World Watch

5 minute read

Another Right Turn
Europe ‘s left took a new beating as Greeks voted in a conservative government, ousting George Papandreou’s socialist PASOK party, which had dominated Greek politics for more than two decades. Incoming Prime Minister Kostas Karamanlis, head of the victorious New Democracy party, is the nephew and namesake of a former PM, and was elected on a pledge of more jobs and a crackdown on corruption.

The move to the right in Greece is just one of a series of recent snubs to leftist governments. In 2002, voters in France gave conservative President Jacques Chirac the parliamentary majority he’d asked for. In traditionally left-leaning Scandinavia , the right has gained ground. In 2001, both Denmark and Norway dumped their center-left governments and ushered in conservatives. And at least until Thursday’s terrorist bombings

killed at least 200, Spain ‘s center-right Popular Party was expected to retain its hold on power in Sunday’s general election.

Where the left is still in power, all is not going well. Poland and Hungary elected leftist governments in 2001 and 2002 respectively; both are now at or near all-time lows in opinion polls. And while Britain ‘s Labour government seems safe for the moment, despite voter disaffection with Tony Blair, support for German Chancellor Gerhard Schröder’s Social Democratic Party is ebbing away; last month it lost a key election in Hamburg . One of the few countries where the left is enjoying a minor resurgence is Austria . Out of power since late 1999, the Socialists won a provincial election in Salzburg this month. But that success was overshadowed by the victory in neighboring Carinthia of Jörg Haider’s far-right Freedom Party. One step left, two steps right.

Free at Last
U.K. The U.S. released five Britons held as terror suspects for two years at the Guantánamo Bay detention center. The five were briefly detained by British antiterrorist police on their arrival back in the U.K., and then released without charge. One of the men, Jamal Udeen, said he had been subjected to beatings and psychological torture in the camp.

Mending Fences?
MIDDLE EAST Israeli Prime Minister Ariel Sharon met with three U.S. envoys in Jerusalem in a flurry of diplomatic activity meant to promote his proposal for a unilateral Israeli withdrawal from the Gaza Strip and parts of the West Bank . Israeli Foreign Minister Silvan Shalom, on a trip to Cairo , secured assurances that Egypt would secure its border with Gaza if Israel pulled out. Palestinian President Yasser Arafat gave guarded support to the plan, on the condition that it be carried out within the framework of the U.S.-sponsored road map to peace. A first meeting between Sharon and Palestinian Prime Minister Ahmed Qurei is expected to take place this week.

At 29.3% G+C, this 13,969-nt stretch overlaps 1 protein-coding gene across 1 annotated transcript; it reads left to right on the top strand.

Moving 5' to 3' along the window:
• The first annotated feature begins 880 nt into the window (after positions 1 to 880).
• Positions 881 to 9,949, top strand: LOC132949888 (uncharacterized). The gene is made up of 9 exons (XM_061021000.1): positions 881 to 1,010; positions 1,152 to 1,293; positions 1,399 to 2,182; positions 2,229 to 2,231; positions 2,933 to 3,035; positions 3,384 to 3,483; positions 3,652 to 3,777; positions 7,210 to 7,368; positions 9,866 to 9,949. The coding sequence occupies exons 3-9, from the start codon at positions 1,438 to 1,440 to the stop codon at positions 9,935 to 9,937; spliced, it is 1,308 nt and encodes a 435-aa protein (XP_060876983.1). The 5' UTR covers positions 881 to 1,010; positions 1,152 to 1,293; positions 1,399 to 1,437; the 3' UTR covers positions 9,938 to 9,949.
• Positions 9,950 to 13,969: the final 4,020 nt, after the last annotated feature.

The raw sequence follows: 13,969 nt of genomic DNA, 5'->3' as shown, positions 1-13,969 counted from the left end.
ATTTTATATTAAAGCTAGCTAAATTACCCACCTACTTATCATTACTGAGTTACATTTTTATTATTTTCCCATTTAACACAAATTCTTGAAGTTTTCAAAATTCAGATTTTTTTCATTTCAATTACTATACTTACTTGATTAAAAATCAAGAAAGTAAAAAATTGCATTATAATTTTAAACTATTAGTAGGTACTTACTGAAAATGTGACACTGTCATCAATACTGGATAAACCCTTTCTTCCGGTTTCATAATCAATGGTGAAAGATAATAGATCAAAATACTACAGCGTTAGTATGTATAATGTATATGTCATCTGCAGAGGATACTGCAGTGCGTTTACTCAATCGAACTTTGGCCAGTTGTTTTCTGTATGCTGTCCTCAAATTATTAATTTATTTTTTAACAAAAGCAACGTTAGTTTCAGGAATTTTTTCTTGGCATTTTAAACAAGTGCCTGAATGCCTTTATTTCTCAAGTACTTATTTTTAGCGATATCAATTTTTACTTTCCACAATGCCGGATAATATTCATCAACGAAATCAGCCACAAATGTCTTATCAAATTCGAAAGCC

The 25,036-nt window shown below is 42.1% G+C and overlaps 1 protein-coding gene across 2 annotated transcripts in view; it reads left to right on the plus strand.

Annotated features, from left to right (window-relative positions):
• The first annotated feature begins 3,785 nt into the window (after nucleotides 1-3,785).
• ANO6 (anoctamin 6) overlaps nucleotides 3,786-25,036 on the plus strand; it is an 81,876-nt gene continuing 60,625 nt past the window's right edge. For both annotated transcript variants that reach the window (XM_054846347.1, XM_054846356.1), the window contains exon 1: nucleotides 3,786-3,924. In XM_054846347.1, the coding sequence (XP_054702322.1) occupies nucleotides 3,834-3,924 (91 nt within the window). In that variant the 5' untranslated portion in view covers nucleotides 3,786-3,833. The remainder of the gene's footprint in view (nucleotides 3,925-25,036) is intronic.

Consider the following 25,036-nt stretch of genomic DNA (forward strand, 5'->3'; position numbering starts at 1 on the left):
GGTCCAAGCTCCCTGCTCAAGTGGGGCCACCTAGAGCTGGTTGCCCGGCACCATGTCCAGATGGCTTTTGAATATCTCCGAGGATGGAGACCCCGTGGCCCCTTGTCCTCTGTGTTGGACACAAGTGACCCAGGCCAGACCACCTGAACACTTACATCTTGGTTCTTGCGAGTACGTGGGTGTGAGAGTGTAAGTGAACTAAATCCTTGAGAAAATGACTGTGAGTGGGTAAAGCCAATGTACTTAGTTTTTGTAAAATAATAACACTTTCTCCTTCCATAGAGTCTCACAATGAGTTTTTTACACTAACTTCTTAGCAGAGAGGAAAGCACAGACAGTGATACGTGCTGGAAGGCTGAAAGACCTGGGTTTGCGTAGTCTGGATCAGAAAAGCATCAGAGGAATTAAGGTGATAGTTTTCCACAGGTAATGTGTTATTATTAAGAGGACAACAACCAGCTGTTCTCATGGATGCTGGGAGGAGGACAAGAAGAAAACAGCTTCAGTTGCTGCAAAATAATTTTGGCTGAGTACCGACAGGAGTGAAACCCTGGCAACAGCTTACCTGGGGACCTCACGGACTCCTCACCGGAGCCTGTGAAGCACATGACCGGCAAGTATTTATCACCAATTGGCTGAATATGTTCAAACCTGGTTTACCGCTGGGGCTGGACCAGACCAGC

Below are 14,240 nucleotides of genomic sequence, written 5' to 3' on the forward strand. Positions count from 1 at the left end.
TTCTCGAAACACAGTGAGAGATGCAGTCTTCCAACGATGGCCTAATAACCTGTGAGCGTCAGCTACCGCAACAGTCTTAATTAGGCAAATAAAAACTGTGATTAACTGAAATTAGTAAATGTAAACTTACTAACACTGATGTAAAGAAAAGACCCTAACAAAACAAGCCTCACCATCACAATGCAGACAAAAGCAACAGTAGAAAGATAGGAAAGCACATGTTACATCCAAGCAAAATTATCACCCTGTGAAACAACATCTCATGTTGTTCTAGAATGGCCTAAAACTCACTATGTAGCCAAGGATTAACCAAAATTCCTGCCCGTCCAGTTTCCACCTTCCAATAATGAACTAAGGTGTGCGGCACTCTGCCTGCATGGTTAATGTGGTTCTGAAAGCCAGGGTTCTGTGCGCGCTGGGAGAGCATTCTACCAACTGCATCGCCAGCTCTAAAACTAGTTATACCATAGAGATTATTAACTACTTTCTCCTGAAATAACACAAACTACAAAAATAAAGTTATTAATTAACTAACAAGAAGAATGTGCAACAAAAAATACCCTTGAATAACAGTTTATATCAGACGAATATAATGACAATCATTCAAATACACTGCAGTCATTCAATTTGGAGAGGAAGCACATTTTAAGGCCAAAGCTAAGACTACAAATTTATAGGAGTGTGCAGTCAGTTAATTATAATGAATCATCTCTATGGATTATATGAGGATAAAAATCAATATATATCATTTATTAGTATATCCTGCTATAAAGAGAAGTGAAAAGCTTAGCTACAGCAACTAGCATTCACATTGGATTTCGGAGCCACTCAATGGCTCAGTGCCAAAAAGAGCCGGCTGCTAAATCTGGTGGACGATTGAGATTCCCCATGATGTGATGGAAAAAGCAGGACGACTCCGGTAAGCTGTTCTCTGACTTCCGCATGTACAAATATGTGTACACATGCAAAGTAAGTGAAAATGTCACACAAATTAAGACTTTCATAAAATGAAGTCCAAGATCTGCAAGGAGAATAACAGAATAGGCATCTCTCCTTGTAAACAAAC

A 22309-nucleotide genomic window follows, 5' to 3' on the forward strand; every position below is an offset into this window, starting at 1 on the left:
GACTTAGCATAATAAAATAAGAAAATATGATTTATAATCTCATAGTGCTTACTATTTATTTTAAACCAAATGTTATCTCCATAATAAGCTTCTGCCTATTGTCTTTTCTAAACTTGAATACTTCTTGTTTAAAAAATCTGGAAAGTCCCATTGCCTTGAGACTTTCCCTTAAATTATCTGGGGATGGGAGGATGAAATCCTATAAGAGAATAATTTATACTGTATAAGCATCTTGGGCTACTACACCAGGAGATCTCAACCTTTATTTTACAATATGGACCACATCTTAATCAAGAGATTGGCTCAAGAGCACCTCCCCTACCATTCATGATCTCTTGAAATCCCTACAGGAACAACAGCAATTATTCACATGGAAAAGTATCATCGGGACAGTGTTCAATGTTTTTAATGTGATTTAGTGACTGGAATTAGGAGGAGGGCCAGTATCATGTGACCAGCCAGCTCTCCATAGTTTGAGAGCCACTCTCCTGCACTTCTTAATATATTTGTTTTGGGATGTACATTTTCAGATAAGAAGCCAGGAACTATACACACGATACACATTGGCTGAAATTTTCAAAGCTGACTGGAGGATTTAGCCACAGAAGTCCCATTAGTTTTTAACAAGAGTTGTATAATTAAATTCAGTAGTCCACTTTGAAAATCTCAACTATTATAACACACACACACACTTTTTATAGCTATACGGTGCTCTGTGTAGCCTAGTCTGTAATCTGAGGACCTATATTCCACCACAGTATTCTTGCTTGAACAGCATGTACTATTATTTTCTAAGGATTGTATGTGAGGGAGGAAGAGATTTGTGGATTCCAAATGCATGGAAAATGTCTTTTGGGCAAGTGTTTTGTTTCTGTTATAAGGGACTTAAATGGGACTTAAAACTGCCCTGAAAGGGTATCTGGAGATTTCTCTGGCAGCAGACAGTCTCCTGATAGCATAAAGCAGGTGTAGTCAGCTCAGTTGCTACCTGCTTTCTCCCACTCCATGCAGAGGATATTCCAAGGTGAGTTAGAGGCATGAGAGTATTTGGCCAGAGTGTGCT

Judging the Judges
SERBIA The trial of six Serbs indicted for killing 192 Croat prisoners of war in 1991 opened in Belgrade . The first case to be heard by the newly established special war crimes court, the trial is a test of the Serbian justice system’s ability to deal with the country’s violent past. Prosecution spokesman Bruno Vekaric said, We are very aware that this is a big test for our judiciary, and we intend to pass it.

Taylor Targeted
LIBERIA The U.N. Security Council unanimously voted to freeze the assets of former Liberian leader Charles Taylor, who fled to exile in Nigeria in August 2003. Taylor faces war-crimes charges at the U.N.-backed tribunal for Liberia , whose opening in Sierra Leone was marred by allegations of bias lodged against the presiding judge.

Charge Rebuffed
RWANDA President Paul Kagame rejected an allegation that he authorized the shooting down of a plane carrying then President Juvenal Habyarimana in 1994, killing Habyarimana and triggering the genocide that led to the deaths of more than 800,000 people. French newspaper Le Monde reported the charge, which it said is part of the findings of a French judicial investigation.

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